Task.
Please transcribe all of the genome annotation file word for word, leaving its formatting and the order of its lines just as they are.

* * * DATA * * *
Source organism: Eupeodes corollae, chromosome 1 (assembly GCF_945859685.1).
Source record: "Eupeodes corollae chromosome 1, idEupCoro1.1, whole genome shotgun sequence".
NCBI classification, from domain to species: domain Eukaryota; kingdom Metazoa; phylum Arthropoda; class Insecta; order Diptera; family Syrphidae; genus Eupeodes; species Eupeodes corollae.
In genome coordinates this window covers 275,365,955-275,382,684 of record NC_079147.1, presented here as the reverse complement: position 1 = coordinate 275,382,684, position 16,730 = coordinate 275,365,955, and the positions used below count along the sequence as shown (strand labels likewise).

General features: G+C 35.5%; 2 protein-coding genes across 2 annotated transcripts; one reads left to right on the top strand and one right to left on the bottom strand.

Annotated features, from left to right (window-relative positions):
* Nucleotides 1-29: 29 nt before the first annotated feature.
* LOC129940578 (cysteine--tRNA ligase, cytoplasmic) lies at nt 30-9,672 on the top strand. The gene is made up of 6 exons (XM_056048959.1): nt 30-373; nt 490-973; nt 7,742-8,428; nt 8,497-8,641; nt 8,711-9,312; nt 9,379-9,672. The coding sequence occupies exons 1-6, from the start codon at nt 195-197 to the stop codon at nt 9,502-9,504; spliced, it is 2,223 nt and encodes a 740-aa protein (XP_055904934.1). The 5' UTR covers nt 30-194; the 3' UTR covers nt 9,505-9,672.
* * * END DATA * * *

Source organism: Eupeodes corollae, chromosome 1 (assembly GCF_945859685.1).
Source record: "Eupeodes corollae chromosome 1, idEupCoro1.1, whole genome shotgun sequence".
NCBI classification, from domain to species: domain Eukaryota; kingdom Metazoa; phylum Arthropoda; class Insecta; order Diptera; family Syrphidae; genus Eupeodes; species Eupeodes corollae.
In genome coordinates this window covers 275,365,955-275,382,684 of record NC_079147.1, presented here as the reverse complement: position 1 = coordinate 275,382,684, position 16,730 = coordinate 275,365,955, and the positions used below count along the sequence as shown (strand labels likewise).

General features: G+C 35.5%; 2 protein-coding genes across 2 annotated transcripts; one reads left to right on the top strand and one right to left on the bottom strand.

Annotated features, from left to right (window-relative positions):
* Nucleotides 1-29: 29 nt before the first annotated feature.
* LOC129940578 (cysteine--tRNA ligase, cytoplasmic) lies at nt 30-9,672 on the top strand. The gene is made up of 6 exons (XM_056048959.1): nt 30-373; nt 490-973; nt 7,742-8,428; nt 8,497-8,641; nt 8,711-9,312; nt 9,379-9,672. The coding sequence occupies exons 1-6, from the start codon at nt 195-197 to the stop codon at nt 9,502-9,504; spliced, it is 2,223 nt and encodes a 740-aa protein (XP_055904934.1). The 5' UTR covers nt 30-194; the 3' UTR covers nt 9,505-9,672.